Gretl, far from forgotten, could have own ski trail
Aspen Times Staff Writer
There is a movement afoot to get a run on Aspen Mountain named for everybody’s favorite local Bavarian. And it’s beginning to look like there will be an international incident if the Aspen Skiing Co. doesn’t come through.
Local cameraman and television producer Greg Poschman recently sent out an e-mail to a couple dozen friends asking them to sign up if they think a trail should be named for Gretl Uhl, who recently died from cancer.
The letter reminds people of Gretl’s long history in Aspen. She moved here in 1953, taught skiing for 10 years and ran Gretl’s restaurant on Aspen Mountain (now known as Bonnie’s) for 14 years. It also asks readers to send it along to others who might be interested, and that is what’s given the effort an international flavor.
“This letter about Gretl has been to Holland and France and California and Florida. It’s been kind of bouncing around the world. It’s like she’s on this road trip,” Poschman said.
He suggests that the trail that runs directly behind Bonnie’s, Little Percy, be renamed Gretl’s or Gretl’s Strudel.
Aspen Skiing Co. vice president John Norton said the suggestion is being taken very seriously by the company’s top management.
“We’re looking seriously at that idea and should have a decision soon,” he said.
A few things need to happen before a decision is made, however.
At the top of the list is determining the history of Little Percy. Some, like Poschman, believe it was named for a mining claim of the same name. That will help if it’s true. But Norton said there is a chance the run was named for Percy Rideout, a member of the Army’s 10th Mountain Division, the highly decorated division that fought in Europe during World War II.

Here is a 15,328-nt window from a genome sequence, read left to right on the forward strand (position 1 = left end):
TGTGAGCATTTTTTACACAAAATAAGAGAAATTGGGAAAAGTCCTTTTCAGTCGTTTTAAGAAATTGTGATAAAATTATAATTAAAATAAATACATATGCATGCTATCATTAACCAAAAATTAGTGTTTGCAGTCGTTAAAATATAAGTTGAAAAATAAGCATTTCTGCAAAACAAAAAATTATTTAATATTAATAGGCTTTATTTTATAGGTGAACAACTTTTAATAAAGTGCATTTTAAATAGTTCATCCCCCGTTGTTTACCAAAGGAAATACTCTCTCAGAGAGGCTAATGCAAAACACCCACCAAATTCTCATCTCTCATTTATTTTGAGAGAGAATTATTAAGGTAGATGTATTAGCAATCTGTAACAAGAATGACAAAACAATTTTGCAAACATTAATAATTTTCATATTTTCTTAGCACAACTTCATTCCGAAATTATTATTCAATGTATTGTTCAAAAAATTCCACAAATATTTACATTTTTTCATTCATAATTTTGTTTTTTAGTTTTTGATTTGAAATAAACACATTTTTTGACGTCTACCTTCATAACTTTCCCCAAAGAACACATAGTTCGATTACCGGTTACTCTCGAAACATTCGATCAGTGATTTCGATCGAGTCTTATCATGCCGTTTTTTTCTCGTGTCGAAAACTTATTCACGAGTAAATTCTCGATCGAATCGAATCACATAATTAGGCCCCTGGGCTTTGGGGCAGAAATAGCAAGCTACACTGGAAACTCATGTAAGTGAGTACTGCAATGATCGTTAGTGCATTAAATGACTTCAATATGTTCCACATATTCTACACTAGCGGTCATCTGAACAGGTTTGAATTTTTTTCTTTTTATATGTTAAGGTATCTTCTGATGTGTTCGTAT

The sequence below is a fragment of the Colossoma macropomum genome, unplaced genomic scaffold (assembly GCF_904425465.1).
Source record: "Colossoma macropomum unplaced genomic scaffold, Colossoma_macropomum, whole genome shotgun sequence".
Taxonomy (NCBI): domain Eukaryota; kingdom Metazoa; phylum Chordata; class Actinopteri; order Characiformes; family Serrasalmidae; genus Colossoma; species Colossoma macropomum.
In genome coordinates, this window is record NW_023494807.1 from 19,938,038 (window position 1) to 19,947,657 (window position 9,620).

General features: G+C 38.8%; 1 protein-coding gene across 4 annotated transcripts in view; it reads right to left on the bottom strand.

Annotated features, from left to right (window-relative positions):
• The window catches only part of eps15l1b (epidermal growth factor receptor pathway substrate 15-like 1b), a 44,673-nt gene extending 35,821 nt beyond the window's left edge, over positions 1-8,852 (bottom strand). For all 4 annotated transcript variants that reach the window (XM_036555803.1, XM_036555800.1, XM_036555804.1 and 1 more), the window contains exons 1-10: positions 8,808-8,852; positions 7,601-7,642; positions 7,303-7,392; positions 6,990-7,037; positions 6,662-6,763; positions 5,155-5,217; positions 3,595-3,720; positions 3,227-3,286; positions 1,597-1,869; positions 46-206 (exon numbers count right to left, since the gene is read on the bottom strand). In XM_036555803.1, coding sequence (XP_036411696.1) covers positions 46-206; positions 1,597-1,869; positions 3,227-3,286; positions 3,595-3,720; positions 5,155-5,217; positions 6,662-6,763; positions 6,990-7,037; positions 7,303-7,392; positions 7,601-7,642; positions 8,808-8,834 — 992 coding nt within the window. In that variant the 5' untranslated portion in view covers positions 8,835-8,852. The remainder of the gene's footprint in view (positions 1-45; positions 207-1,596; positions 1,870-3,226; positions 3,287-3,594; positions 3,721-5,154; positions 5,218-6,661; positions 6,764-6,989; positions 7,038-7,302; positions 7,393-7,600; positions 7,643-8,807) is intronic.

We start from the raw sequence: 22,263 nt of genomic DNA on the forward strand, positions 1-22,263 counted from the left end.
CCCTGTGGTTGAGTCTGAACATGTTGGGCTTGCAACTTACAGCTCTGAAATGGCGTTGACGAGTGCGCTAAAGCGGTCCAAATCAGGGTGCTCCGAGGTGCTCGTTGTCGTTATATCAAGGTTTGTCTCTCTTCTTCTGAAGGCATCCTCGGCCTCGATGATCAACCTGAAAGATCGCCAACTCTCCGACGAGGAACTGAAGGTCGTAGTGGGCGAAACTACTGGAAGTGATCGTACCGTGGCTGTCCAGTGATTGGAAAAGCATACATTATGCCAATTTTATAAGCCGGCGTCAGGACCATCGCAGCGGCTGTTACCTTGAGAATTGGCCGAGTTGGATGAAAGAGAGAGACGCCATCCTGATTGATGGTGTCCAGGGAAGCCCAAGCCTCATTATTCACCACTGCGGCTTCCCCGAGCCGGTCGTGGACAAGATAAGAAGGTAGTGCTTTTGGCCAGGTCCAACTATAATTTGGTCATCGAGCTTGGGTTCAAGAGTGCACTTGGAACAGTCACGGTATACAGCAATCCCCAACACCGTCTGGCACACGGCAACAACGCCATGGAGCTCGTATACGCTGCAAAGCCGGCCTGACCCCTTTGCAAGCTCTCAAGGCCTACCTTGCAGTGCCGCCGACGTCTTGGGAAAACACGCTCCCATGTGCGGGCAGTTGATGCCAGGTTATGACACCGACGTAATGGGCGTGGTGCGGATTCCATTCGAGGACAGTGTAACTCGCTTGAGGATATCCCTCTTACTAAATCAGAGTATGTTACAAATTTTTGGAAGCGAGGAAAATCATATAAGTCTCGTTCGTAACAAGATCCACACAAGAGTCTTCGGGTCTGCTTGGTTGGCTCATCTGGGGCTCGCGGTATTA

Norton said he would be willing to talk with anyone who remembers. He can be reached at 925-1220.
The decision to rename a run for a person also requires a recommendation from the company’s management. Once one is made, it will be passed up to the Crown family, who, as owners of the Skico, have the final say.
“Look at all the people beloved by this community. We have to be pretty selective about who we choose to name runs after, or we’ll run out of runs,” Norton said.
“It’s not a question that gets a quick answer,” he said, adding that Gretl is a very strong candidate for having a run named after her.
“If it doesn’t happen I understand, but we’re hoping something can come out of it,” Poschman said.
Regardless of the answer, the effort has started something that goes beyond ski trails and e-mails. Poschman has received a number of replies from people who have included stories about Gretl. Martha Madsen, for instance, wrote about Gretl teaching her to ski in the late 1950s.
“The cool thing about this is people are starting to send anecdotes about times with Gretl going back to the 1950s.”
A Web site – http://www.gretluhl.com – has been set up by Tony Uhl, Gretl’s son, to receive people’s stories and thoughts about Gretl.
“Gretl moved here from Bavaria in 1953 with her husband Sepp,” Poschman’s e-mail explains. “Gretl was a fantastic skier. Her love of the mountains and skiing was matched only by her love of good food. After working as a top instructor at the Aspen Ski School for 10 years, she opened her famous Gretl’s restaurant in 1967 and operated it for 14 years – at the current Bonnie’s restaurant location on Aspen Mountain.
“Today, Gretl’s symbolizes an historic era of skiing culture in Aspen. The magic of Gretl’s Restaurant was not only her home cooked Bavarian cuisine, but the atmosphere of conviviality which locals and visitors recall to this day,” the e-mail reads.
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The future of the Aspen-Pitkin County airport took a significant step forward Thursday. Pitkin County commissioners decided 4-1 to accept the recommendation of a community-based committee and leave the runway where it is, a bedrock decision in the long process toward a new terminal and airfield.